Gov. Jan Brewer of Arizona signed the nation’s toughest bill on illegal immigration into law on Friday. Aiming to identify, prosecute and deport illegal immigrants, it will make the failure to carry immigration documents a crime and give the police broad power to detain anyone suspected of being in the country illegally. What do you think of this law? Why?
Randal C. Archibold reports on the controversial legislation in “Arizona Enacts Stringent Law on Immigration”:
The law, which proponents and critics alike said was the broadest and strictest immigration measure in generations, would make the failure to carry immigration documents a crime and give the police broad power to detain anyone suspected of being in the country illegally. Opponents have called it an open invitation for harassment and discrimination against Hispanics regardless of their citizenship status.
The move unleashed immediate protests and reignited the divisive battle over immigration reform nationally.
Even before [the governor] signed the bill…, President Obama strongly criticized it.
[…]The Arizona law, he added, threatened “to undermine basic notions of fairness that we cherish as Americans, as well as the trust between police and our communities that is so crucial to keeping us safe.”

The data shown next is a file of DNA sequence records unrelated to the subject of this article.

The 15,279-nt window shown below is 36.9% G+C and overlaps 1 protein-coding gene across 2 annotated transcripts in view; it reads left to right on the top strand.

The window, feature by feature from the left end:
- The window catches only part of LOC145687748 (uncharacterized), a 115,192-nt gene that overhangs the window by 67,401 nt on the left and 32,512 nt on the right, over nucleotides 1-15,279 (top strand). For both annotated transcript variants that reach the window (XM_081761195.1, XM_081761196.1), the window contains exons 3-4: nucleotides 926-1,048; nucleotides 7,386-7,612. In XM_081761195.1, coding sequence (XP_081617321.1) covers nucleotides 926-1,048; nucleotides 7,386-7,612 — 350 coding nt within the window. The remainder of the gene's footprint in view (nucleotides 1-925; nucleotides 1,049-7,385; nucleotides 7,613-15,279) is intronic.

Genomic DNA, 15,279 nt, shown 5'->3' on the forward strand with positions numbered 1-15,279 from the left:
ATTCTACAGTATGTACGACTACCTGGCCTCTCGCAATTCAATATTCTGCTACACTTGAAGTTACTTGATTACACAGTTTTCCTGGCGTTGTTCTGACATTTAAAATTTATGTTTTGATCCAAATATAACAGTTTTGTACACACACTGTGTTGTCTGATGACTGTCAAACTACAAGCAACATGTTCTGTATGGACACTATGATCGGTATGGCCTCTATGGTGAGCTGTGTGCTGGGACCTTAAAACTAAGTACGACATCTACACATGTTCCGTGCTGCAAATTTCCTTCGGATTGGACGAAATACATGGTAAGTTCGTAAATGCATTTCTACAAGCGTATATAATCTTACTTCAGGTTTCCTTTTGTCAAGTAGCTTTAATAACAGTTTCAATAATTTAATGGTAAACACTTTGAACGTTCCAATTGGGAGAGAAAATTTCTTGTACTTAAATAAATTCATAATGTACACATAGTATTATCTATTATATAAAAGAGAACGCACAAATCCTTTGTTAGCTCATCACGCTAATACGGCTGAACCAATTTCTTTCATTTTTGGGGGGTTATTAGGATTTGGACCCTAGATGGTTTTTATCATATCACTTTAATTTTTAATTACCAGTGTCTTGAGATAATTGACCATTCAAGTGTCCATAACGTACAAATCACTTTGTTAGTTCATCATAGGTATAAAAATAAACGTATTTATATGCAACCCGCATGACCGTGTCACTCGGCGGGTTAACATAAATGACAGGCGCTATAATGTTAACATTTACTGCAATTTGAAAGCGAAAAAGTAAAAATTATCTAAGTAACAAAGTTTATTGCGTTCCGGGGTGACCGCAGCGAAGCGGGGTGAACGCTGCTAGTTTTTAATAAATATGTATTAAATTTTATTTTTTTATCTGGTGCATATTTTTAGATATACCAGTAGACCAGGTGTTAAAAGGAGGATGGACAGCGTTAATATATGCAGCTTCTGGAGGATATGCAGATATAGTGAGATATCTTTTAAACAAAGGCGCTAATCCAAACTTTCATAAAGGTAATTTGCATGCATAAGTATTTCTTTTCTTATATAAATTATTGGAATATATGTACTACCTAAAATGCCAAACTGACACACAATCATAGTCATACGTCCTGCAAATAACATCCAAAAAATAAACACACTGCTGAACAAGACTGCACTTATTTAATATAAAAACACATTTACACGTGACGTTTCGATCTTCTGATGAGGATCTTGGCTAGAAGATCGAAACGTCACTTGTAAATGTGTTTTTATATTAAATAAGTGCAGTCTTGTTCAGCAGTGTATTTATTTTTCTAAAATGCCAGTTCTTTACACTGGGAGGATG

[…] While police demands of documents are common on subways, highways and in public places in some countries, including France, Arizona is the first state to demand that immigrants meet federal requirements to carry identity documents legitimizing their presence on American soil.
Ms. Brewer acknowledged critics’ concerns, saying she would work to ensure that the police have proper training to carry out the law. But she sided with arguments by the law’s sponsors that it provides an indispensable tool for the police in a border state that is a leading magnet of illegal immigration. She said racial profiling would not be tolerated, adding, “We have to trust our law enforcement.”
Students: Read the full article here, then tell us what you think about this law. Are you more sympathetic to the opposition’s argument that it is “an open invitation for harassment and discrimination against Hispanics regardless of their citizenship status,” or to proponents’ argument that it is “an indispensable tool for the police in a border state that is a leading magnet of illegal immigration”? Why? What effects might this law have when it takes effect in August?
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